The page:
Household disposable incomes tumble by £100pm
The Bank of England’s quarterly report covering the autumn of 2009 shows householders’ disposable incomes after tax, housing costs, loan payments and utility bills having fallen by an average £100 per month over the past year.
Manual workers, many of whom have been hit by reduced working hours, saw their disposable incomes depleted by between £50 and £100 a month, while non-manual workers lost out by an average £28.
The unemployed suffered the biggest shortfall with monthly disposable incomes down by a typical £71.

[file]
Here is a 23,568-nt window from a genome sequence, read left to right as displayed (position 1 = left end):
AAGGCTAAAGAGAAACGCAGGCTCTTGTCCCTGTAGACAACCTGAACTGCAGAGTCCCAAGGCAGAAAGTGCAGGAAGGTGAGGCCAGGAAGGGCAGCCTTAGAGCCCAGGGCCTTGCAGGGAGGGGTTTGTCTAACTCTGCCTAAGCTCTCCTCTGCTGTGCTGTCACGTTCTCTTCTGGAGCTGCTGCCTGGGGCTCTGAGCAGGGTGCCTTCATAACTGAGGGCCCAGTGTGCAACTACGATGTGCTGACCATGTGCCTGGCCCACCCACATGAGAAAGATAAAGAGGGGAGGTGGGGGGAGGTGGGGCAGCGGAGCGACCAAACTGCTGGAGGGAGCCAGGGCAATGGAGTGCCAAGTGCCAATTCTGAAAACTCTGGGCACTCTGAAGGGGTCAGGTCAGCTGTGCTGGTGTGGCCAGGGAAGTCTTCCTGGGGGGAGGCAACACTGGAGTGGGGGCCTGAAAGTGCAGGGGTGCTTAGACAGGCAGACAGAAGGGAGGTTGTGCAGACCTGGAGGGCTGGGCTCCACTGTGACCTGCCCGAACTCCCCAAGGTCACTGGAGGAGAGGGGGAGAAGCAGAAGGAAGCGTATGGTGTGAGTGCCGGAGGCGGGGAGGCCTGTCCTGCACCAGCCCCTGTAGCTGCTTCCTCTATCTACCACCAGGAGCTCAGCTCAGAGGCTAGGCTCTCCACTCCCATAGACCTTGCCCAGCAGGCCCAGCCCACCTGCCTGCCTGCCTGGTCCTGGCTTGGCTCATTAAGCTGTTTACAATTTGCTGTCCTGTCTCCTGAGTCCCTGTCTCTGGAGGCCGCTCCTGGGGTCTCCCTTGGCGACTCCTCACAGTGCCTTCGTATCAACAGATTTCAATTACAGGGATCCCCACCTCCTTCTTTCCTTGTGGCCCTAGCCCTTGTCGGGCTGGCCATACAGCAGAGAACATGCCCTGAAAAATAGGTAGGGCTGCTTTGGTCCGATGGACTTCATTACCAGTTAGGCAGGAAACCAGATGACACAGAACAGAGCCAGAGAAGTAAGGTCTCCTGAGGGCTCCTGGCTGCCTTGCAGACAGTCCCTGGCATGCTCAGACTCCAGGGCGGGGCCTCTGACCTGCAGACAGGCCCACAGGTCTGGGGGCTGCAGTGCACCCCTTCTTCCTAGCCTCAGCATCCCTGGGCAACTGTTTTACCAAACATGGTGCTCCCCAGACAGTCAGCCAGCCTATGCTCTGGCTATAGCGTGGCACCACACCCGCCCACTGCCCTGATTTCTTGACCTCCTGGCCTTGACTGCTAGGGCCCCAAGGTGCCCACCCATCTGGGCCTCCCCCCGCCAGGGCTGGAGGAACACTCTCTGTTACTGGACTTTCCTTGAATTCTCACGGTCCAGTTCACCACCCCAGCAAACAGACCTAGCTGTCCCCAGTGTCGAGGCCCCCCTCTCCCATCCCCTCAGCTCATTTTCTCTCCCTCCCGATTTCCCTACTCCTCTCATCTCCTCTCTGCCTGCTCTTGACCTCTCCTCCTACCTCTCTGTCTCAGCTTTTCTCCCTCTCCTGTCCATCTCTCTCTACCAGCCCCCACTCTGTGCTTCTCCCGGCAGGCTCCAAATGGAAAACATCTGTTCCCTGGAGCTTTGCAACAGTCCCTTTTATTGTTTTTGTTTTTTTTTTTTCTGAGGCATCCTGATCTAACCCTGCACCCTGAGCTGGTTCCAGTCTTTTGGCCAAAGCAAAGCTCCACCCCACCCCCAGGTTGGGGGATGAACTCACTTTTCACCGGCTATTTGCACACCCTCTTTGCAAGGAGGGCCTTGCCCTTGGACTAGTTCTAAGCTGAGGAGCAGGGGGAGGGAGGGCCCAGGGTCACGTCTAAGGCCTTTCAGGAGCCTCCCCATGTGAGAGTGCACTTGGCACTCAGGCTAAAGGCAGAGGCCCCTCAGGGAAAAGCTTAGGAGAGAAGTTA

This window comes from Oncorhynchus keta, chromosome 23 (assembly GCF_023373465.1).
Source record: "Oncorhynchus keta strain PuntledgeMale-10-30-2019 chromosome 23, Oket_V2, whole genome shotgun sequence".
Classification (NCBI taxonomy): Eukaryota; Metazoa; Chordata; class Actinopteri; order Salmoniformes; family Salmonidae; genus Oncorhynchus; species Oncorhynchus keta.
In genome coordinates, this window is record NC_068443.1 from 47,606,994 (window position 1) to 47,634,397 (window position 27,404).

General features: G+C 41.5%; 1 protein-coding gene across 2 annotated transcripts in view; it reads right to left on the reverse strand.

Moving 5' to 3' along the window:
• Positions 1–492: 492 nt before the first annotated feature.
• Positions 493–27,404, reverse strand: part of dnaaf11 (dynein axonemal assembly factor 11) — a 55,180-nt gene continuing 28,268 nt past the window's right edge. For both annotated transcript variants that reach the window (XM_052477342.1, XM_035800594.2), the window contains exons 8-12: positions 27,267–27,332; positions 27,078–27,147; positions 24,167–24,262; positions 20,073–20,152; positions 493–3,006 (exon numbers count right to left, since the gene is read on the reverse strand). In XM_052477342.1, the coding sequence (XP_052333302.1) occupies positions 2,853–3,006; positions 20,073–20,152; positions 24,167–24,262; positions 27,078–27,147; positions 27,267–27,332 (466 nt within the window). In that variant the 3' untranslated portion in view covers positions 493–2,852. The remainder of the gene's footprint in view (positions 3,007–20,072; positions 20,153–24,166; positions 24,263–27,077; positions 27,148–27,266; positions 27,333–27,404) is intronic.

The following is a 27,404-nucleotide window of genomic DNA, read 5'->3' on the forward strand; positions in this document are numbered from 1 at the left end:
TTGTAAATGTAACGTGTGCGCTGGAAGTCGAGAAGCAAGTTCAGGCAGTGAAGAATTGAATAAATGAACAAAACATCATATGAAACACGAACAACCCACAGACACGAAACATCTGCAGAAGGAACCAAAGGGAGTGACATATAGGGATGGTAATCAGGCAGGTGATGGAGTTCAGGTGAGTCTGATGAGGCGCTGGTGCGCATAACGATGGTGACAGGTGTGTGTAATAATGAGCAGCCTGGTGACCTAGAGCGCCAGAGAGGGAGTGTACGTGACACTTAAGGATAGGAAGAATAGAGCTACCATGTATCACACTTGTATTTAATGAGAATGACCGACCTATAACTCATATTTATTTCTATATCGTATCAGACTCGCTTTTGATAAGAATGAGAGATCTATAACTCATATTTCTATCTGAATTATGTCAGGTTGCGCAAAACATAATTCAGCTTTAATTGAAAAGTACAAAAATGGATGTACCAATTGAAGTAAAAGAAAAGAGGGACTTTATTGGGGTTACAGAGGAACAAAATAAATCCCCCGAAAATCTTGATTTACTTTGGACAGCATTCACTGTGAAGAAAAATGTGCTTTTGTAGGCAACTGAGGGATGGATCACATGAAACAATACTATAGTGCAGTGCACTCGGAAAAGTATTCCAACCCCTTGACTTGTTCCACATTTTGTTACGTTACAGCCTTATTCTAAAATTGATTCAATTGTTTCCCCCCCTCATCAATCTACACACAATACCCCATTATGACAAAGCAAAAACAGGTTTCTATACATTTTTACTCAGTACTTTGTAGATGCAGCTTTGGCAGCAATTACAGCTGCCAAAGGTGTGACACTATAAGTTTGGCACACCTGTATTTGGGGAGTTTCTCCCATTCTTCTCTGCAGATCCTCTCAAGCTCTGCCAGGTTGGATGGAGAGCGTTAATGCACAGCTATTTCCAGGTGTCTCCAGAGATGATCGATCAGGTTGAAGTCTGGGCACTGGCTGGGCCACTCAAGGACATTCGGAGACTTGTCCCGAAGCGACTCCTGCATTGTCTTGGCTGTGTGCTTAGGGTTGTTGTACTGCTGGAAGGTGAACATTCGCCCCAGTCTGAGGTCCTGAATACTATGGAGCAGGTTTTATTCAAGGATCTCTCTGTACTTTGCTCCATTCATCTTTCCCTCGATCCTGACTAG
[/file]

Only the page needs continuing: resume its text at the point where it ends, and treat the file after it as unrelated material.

In addition, plummeting property values have increased the proportion of homeowners in negative equity to 5%, up from 1% in 2007.
However, lower interest rates have meant just over a half of mortgage borrowers have seen the cost of their repayments fall during 2009.
Fifteen per cent of this group have benefiting by over £200 a month and the survey also indicates that a quarter of Britons are saving more than a year ago.
The report states:
“The severe recession of the past year might be expected to have put the financial position of British households under considerable strain.
Unemployment has risen significantly, credit conditions have tightened and many homeowners have seen their housing equity eroded but many borrowers have also benefited significantly from the effects of lower mortgage interest rates.”